Aricent finds ways to extend the life of your 4G investments through integration with cloud technology.
In 2014, for the first time, the number of mobile gadgets on the planet surpassed the number of people. Today, there are 8.5 billion mobile connections and 7.6 billion people. The number of gadgets is multiplying five times faster than the world’s population, producing mind-boggling amounts of data. Soon, the current infrastructure provisioning could burst at the seams as the overall data capacity cannot keep up with the amount of data volume created. It is imperative to start planning and implementing a new paradigm for connecting all these devices and managing the data they produce.
Essentially, this ever-expanding hunger for data results in pain points for all the stakeholders involved including:
- End Users get frustrated when their calls don’t go through or get dropped, web browser freezes, 3G/4G data speeds are low and inconsistent. It seems Murphy’s Law is commonplace.
- Operators cannot realize the full potential of their deployed hardware or derive maximum average revenue per unit(ARPU). All heuristics are deployed to achieve maximum optimization, but the situation keeps changing and network planning can’t be changed every week. To meet the network requirements, operators have to physically install new infrastructure which takes a lot of time. Installing a new tower can even take six to 12 months or more for approvals and physical setup, causing loss of customers and revenue.
Utilization of the network infrastructure varies according to the day of the week and time of day. In an area populated predominantly by businesses, infrastructure is utilized to the hilt on weekdays and virtually unused on weekends. This usage pattern is reversed in residential areas, where usage is high in the evenings and on weekends. In malls and shopping complexes, usage is low during weekdays and high on weekends and holidays.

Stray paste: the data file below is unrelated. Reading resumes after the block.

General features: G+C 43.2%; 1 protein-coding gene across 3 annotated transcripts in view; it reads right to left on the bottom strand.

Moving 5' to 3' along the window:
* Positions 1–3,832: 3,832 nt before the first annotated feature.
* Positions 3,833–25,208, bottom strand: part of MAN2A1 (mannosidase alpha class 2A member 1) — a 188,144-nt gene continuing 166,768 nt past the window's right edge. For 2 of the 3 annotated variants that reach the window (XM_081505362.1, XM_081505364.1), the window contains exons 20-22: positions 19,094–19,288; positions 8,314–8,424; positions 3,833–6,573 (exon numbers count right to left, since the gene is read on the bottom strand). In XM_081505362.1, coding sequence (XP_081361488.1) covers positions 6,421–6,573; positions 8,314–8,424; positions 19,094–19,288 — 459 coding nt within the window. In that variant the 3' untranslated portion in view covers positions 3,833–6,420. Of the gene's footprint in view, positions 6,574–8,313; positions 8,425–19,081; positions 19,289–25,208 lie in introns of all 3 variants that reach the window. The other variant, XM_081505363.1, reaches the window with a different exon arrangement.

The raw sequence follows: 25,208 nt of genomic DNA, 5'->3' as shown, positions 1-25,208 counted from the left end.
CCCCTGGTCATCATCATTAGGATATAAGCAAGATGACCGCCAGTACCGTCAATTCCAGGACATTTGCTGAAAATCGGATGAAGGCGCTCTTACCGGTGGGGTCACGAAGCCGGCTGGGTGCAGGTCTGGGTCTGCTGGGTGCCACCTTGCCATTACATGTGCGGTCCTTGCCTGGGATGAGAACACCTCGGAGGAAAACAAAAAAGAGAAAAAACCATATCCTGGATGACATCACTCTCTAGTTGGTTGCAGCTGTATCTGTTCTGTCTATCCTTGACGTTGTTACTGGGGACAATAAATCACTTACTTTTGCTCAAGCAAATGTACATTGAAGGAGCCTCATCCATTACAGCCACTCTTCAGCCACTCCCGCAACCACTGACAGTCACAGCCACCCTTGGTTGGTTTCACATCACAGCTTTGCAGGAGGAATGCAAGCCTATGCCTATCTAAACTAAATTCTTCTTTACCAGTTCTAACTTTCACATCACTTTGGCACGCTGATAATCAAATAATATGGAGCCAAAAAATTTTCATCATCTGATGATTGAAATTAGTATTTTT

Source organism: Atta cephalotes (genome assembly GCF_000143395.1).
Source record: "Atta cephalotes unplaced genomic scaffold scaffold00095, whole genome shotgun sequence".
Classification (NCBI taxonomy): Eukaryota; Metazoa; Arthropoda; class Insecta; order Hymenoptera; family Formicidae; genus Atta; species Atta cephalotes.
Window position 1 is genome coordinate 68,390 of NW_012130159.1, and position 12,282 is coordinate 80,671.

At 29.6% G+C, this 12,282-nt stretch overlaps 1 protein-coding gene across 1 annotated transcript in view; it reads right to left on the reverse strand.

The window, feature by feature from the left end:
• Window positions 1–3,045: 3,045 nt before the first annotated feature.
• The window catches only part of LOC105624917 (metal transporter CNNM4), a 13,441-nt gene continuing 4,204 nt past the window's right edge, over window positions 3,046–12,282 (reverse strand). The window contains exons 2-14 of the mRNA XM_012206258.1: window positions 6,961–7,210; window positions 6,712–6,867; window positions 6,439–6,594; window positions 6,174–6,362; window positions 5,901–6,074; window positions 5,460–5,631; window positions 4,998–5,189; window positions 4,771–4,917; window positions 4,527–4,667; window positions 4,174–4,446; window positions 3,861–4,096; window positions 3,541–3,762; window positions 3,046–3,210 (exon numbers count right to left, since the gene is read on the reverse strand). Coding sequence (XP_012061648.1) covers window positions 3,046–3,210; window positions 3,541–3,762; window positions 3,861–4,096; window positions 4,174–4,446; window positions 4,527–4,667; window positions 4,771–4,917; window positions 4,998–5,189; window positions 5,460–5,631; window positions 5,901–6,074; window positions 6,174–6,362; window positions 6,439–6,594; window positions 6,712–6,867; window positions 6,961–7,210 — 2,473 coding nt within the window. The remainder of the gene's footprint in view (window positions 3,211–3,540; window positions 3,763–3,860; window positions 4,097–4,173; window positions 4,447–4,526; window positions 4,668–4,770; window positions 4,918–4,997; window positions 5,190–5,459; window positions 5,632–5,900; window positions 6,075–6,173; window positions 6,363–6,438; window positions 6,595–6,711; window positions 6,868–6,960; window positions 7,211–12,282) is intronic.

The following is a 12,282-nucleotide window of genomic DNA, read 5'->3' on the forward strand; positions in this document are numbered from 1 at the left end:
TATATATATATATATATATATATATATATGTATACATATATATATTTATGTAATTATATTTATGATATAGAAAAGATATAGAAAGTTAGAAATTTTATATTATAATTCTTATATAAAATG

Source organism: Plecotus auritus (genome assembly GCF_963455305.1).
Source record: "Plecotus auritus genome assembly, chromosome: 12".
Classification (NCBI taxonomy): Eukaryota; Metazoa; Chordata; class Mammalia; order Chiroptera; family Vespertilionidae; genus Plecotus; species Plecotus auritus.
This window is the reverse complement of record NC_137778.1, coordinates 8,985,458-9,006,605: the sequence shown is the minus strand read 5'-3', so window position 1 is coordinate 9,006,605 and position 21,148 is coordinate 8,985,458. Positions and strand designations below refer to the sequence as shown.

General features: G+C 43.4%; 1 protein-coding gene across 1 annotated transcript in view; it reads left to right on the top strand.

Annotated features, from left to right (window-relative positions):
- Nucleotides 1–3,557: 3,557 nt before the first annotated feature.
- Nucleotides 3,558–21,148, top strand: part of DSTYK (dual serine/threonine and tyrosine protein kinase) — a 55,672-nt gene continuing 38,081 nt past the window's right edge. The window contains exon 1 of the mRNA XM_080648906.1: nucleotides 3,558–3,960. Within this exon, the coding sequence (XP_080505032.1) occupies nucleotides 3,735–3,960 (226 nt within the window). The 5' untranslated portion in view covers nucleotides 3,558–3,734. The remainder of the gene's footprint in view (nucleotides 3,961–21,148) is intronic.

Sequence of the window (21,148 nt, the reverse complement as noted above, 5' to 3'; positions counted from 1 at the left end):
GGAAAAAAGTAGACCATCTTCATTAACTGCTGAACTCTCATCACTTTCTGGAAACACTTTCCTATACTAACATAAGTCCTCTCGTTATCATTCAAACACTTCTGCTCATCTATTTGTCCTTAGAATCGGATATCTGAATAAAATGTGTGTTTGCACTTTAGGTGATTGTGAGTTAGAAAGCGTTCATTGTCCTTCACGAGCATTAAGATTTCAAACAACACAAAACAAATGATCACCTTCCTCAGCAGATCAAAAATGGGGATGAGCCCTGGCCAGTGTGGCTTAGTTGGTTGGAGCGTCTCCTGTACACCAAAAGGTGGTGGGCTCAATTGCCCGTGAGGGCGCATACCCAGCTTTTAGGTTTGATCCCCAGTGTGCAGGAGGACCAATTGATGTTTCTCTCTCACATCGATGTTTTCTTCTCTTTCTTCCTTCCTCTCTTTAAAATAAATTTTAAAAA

Networks are plagued by dropped calls and poor quality connections. Increasing pressure from regulatory authorities is forcing operators to control dropped calls, which results in operators building more towers. To manage this situation, operators use hardware resources sub-optimally, by over-provisioning the hardware and software resources. Operators try and execute long-term network planning, but it is hard to predict and plan accurately. Investments in infrastructure can’t keep pace with the rate of growth of mobile devices, customer usage and the uneven usage patterns in different locations and at different times of the day.
To make the network future-proof—at least to some extent—cloud technologies are applied to the access side—evolved packet core (EPC)—to cater to traffic increases and sudden bursts. However, for the elements in E-UTRAN (which is the combination of the user equipment, eNodeB, and the network), the only option today is to increase the number of towers or use more spectrum, which is in limited supply, expensive and hence economically unsustainable.
Emerging Best Practice
Despite these challenges, it is possible to reduce congestion by optimizing the network infrastructure.
Consider the 4G Network. An eNB helps a UE (user element/mobile device) to access the radio channel and create a link between the UE and the LTE core network, also called the EPC. The EPC architecture consists of multiple modules, such as MME, PCRF, S-GW, and P-GW, which helps separate the control plane (CP) from the data plane (U-Plane).
In the near future, the ever-increasing number of mobile devices and applications will put an increasing amount of strain on already over-strained mobile networks thus aggregating the problem of network congestion. There are some solutions to help reduce, if not totally resolve, these challenges: